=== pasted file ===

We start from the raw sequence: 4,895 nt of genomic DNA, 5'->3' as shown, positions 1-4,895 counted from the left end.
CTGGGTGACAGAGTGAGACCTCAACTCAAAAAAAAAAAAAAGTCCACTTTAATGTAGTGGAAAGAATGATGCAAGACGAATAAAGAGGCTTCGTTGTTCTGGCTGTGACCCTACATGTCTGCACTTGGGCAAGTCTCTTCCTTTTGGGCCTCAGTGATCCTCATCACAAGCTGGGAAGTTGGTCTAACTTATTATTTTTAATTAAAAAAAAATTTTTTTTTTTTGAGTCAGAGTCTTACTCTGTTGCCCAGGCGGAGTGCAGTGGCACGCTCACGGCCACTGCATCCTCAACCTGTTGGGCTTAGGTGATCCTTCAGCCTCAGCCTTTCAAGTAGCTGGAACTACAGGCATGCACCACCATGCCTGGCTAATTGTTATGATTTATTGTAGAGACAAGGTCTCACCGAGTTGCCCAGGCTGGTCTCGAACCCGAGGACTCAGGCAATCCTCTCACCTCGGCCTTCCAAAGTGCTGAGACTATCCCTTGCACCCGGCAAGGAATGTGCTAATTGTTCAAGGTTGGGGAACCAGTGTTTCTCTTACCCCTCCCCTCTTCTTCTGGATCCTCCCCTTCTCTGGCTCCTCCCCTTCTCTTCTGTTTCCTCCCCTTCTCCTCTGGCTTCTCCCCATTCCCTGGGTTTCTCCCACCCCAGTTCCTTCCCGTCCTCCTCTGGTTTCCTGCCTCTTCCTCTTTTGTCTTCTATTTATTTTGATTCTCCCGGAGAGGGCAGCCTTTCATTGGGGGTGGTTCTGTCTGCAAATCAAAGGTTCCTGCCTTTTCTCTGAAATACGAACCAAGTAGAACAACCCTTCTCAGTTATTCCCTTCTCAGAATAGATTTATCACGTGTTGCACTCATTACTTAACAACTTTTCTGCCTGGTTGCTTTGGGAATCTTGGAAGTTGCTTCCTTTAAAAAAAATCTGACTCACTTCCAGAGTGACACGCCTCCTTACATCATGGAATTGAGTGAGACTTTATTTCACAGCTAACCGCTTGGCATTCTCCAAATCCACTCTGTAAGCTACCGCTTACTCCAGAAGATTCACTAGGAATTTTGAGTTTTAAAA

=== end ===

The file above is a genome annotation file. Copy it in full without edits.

We start from the raw sequence: 4,895 nt of genomic DNA, 5'->3' as shown, positions 1-4,895 counted from the left end.
CTGGGTGACAGAGTGAGACCTCAACTCAAAAAAAAAAAAAAGTCCACTTTAATGTAGTGGAAAGAATGATGCAAGACGAATAAAGAGGCTTCGTTGTTCTGGCTGTGACCCTACATGTCTGCACTTGGGCAAGTCTCTTCCTTTTGGGCCTCAGTGATCCTCATCACAAGCTGGGAAGTTGGTCTAACTTATTATTTTTAATTAAAAAAAAATTTTTTTTTTTTGAGTCAGAGTCTTACTCTGTTGCCCAGGCGGAGTGCAGTGGCACGCTCACGGCCACTGCATCCTCAACCTGTTGGGCTTAGGTGATCCTTCAGCCTCAGCCTTTCAAGTAGCTGGAACTACAGGCATGCACCACCATGCCTGGCTAATTGTTATGATTTATTGTAGAGACAAGGTCTCACCGAGTTGCCCAGGCTGGTCTCGAACCCGAGGACTCAGGCAATCCTCTCACCTCGGCCTTCCAAAGTGCTGAGACTATCCCTTGCACCCGGCAAGGAATGTGCTAATTGTTCAAGGTTGGGGAACCAGTGTTTCTCTTACCCCTCCCCTCTTCTTCTGGATCCTCCCCTTCTCTGGCTCCTCCCCTTCTCTTCTGTTTCCTCCCCTTCTCCTCTGGCTTCTCCCCATTCCCTGGGTTTCTCCCACCCCAGTTCCTTCCCGTCCTCCTCTGGTTTCCTGCCTCTTCCTCTTTTGTCTTCTATTTATTTTGATTCTCCCGGAGAGGGCAGCCTTTCATTGGGGGTGGTTCTGTCTGCAAATCAAAGGTTCCTGCCTTTTCTCTGAAATACGAACCAAGTAGAACAACCCTTCTCAGTTATTCCCTTCTCAGAATAGATTTATCACGTGTTGCACTCATTACTTAACAACTTTTCTGCCTGGTTGCTTTGGGAATCTTGGAAGTTGCTTCCTTTAAAAAAAATCTGACTCACTTCCAGAGTGACACGCCTCCTTACATCATGGAATTGAGTGAGACTTTATTTCACAGCTAACCGCTTGGCATTCTCCAAATCCACTCTGTAAGCTACCGCTTACTCCAGAAGATTCACTAGGAATTTTGAGTTTTAAAA